The contemporary reader might never discover the name of the original author. Yet the persistent search for it is a remarkable phenomenon in its own right and can be compared to a larger process of searching for national identity, one that Belarusian literature is still undergoing. Having been included in the national school program and translated into numerous languages, this text will continue to invite in-depth critical attention from future generations of scholars.

Aliaksandra Razor
University of California, Los Angeles

Works Cited

Bas, I. Litaraturnyia poshuki, Znakhodki, dasledavanni. Minsk: Vyd-va BDU im. U.I. Lenina, 1969.Blinava, Evelina D. “Lingvistychny analiz paemy ‘Eneida navyvarat.’” Rodnae slova no.12 2005: 31–34.
Karski Iaukhim H., and Ivan Kotliarevs’kyi. Belorusskaia Eneida na iznanku: S prilozheniem tekstasohranivshihsaia otryvkov. Har’kov: “Pechatnoe Delo,” 1908.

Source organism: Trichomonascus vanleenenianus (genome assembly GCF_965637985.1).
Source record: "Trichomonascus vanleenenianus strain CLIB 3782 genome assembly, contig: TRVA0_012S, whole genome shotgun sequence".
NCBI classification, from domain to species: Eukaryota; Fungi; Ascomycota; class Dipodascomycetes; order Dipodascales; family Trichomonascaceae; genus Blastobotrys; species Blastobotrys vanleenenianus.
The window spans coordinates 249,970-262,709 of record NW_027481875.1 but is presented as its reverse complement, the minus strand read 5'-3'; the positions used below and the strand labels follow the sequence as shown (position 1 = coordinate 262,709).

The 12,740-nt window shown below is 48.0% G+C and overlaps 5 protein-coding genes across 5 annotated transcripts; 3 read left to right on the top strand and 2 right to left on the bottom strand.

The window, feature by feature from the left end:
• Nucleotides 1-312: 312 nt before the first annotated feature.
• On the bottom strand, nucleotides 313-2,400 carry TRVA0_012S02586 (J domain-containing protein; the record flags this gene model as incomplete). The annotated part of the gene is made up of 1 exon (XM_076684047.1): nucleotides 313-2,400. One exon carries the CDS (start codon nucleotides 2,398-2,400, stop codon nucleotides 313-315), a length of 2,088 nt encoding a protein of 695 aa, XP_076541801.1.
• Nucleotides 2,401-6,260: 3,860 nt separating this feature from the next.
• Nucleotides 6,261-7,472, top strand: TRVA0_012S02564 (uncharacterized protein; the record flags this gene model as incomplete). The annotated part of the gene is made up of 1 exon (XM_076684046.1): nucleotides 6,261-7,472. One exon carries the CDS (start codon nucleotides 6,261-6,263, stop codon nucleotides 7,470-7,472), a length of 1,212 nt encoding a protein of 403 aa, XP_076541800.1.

Khaustovich, M. V. “‘Eneida navyvarat’: sproba rekanstruktsyi.” In Pratsy Kafedry Historyi Belaruskae Litaratury Beldziarzhuniversiteta. Mensk: Kafedra gistoryi belaruskae litaratury Beldziarzhuniversiteta. Vol. 5, 2004: 28-49.
Khaustovich, M. V. Belaruskaia litaratura XVIII-XIX stahoddziaiu: Zbornik tekstau. Minsk: BDU, 2000. Print.
Khaustovich, M. V. “Veranitsyn tsi Vul’?” In XIX stagoddze: Navukova-litaraturny al’manakh. Mensk: 2000: 191–96.
Kisialiou, Henadz′· V. Razyskivaetsja klassik: Istoriko-literaturnaja dilogija. Trans. id. Minsk: Mastatskaia. Litaratura, 1989.
Kisialiou, Henadz′· V. Zahadka belaruskai “Eneidy.” Minsk: Belarus’, 1971.
Kisialiou, Henadz′· V. Zhyli-byli klasiki: Khto Napisisau Paemy “Eneida navyvarat” i “Taras na Parnase.” Minsk: “Belaruskaia navuka”, 2005.

Source: Razor, Aliaksandra. “Eneida navyvarat“. The Literary Encyclopedia. First published 20 May 2016.



A fragment of the Belarusian film Eneida navyvarat (1910s):